Spatial organisation of a bimodal forest stand
Author: Eichhorn, M.
Source: Journal of Forest Research, Volume 15, Number 6, December 2010 , pp. 391-397(7)
Abstract:Many populations have a bimodal size distribution, even when composed of a single cohort. In developing forest stands, this pattern is usually attributed to asymmetric competition at canopy closure among trees which have access to the upper canopy and those which have failed to reach it. Nevertheless, alternative explanations for bimodality exist, and in sessile organisms spatial pattern analysis can be used to compare their predictions. A 0.25-ha plot was created in a maturing stand of Asiatic white birch (Betula platyphylla Sukacz.) in Central Kamchatka. All stems >1 cm diameter at breast height (DBH) were fully mapped. Mark correlation analysis revealed size compensation among stems up to 3.5 m apart, providing evidence that competition affected the distribution of stem sizes. The spatial pattern of trees was analysed using the pair correlation function g(r). Large trees (>20 cm DBH) had a dispersed distribution to which a Strauss soft-core Gibbs process model was fitted. This suggested that large trees interacted at scales up to 4.16 m. Small trees (1–20 cm DBH) were distributed randomly, but a cross-pair correlation analysis revealed a greater likelihood of occurrence beginning at 4.3 m from large trees, closely matching the modelled interaction distance. These results are consistent with the hypothesis that asymmetric competition is structuring this bimodal cohort of trees: large stems tend towards a dispersed pattern, exerting competitive effects at scales up to approximately 4 m, whereas smaller stems are more commonly found in the interstices within the pattern of large trees.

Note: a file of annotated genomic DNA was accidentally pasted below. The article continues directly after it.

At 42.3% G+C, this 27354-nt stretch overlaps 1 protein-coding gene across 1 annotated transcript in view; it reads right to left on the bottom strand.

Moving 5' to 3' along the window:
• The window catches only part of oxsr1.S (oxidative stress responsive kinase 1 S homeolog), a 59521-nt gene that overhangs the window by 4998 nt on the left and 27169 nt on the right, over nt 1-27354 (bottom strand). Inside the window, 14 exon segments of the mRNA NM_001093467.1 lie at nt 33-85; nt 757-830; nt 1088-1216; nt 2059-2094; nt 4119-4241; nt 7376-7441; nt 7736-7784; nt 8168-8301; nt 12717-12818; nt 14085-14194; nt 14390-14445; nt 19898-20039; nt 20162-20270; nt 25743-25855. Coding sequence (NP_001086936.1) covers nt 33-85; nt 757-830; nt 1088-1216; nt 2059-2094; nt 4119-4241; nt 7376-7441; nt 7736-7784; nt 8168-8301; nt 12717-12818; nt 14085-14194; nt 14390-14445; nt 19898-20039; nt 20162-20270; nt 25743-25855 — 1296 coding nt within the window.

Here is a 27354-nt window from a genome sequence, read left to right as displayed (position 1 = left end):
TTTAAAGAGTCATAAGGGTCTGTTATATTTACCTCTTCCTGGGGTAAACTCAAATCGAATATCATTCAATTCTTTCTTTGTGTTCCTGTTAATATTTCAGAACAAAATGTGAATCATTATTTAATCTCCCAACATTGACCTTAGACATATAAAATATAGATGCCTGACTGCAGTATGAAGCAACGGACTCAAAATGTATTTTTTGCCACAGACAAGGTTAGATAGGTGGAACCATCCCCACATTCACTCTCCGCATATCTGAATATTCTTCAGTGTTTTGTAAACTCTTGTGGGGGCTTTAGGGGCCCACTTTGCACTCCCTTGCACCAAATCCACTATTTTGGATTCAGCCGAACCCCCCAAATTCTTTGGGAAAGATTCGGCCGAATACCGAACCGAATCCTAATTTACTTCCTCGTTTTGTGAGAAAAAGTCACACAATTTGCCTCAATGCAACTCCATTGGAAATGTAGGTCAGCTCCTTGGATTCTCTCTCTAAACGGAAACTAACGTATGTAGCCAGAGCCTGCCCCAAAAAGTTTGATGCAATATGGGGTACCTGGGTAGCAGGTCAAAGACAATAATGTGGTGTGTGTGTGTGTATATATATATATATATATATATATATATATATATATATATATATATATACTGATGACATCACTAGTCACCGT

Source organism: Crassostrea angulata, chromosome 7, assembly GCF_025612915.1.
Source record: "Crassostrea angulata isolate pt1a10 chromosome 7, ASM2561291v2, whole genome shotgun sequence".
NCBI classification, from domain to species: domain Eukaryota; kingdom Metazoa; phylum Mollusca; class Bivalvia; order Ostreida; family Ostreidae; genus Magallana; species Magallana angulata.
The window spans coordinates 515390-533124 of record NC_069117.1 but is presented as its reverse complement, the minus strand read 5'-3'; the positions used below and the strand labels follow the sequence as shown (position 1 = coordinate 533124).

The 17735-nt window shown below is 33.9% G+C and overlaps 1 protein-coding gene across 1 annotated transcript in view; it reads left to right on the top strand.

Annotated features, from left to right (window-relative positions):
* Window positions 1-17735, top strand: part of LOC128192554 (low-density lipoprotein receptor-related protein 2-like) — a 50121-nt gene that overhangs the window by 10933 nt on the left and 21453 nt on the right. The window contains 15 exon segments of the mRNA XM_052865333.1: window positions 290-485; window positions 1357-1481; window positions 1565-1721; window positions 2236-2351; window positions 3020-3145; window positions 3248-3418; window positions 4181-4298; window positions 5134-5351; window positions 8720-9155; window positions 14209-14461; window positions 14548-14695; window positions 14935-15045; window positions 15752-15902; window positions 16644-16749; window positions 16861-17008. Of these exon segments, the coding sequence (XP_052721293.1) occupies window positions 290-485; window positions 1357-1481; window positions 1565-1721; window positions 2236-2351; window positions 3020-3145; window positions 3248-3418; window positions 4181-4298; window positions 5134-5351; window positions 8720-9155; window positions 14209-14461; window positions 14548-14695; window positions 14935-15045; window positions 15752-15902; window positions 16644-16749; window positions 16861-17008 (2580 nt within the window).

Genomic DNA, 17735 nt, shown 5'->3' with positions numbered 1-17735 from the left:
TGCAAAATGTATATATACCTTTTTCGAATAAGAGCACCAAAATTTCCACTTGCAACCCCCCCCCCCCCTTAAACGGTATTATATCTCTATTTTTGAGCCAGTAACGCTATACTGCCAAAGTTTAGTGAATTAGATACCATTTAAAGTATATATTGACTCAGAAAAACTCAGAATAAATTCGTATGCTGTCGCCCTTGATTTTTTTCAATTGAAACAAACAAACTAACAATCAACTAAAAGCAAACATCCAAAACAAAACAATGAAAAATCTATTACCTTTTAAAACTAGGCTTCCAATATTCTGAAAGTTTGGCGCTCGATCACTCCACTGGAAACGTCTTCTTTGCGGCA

Document Type: Research Article
Affiliations: School of Biology, University of Nottingham, University Park, Nottingham, NG7 2RD, UK, Email: firstname.lastname@example.org
Publication date: December 1, 2010